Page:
U of U Researchers Mapping Locations Of Valley Fever In Utah

by | Apr 2, 2024 | News | 0 comments

University of Utah Health Researchers are working to map what areas of Utah are harboring an underground fungus that causes a dangerous respiratory illness. Back in 2001, a group of archaeologists were working at a site in Dinosaur National Monument when the majority of the group fell suddenly ill and were rushed to the hospital with something resembling pneumonia. The diagnosis of Valley Fever was unexpected because at that time it was believed that the underground fungus spores that cause Valley Fever could not survive in Utah soil with the exception of a small section of land in the state’s southwest corner. Researchers obviously know now that that is not the case and an update shared on the University of Utah Health website on Monday says they have received funds to continue their study of the fungus and map out where it is lurking. The article states that people in fungus-ridden regions of the state could reduce their risk by wearing a dust mask on dry, windy days when spores are more likely to be airborne and that doctors who know the signs and symptoms of Valley fever are more likely to catch the disease early and start antifungal treatments if necessary. U of U assistant professor of epidemiology Katharine Walter, PhD, says, “Because we get sick by inhaling fungal spores that are found in the soil, people who work outside in jobs like construction, agriculture, and firefighting are at extremely high risk of infection and disease.” Learn more at UofUHealth.utah.edu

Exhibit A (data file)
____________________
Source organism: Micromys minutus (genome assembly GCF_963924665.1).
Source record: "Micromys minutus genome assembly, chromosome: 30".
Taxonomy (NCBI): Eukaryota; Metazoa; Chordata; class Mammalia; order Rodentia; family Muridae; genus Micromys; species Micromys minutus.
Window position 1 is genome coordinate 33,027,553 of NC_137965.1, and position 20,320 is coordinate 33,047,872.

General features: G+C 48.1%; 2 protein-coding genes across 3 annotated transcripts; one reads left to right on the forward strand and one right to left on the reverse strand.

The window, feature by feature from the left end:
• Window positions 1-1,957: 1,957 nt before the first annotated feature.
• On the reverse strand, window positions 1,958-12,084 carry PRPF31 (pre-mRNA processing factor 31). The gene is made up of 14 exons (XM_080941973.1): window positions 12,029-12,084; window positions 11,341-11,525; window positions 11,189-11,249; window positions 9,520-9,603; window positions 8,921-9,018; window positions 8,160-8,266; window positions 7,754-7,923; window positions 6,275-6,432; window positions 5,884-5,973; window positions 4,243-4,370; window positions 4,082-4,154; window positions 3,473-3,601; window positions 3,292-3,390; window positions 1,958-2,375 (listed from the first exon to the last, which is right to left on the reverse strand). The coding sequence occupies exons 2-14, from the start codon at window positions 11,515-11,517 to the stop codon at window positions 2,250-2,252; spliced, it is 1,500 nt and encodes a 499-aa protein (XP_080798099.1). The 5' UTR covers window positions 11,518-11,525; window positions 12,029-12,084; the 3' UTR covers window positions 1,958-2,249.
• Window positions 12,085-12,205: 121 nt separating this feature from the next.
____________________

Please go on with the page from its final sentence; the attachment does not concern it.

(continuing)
Pin It on Pinterest

Share This
Skip to content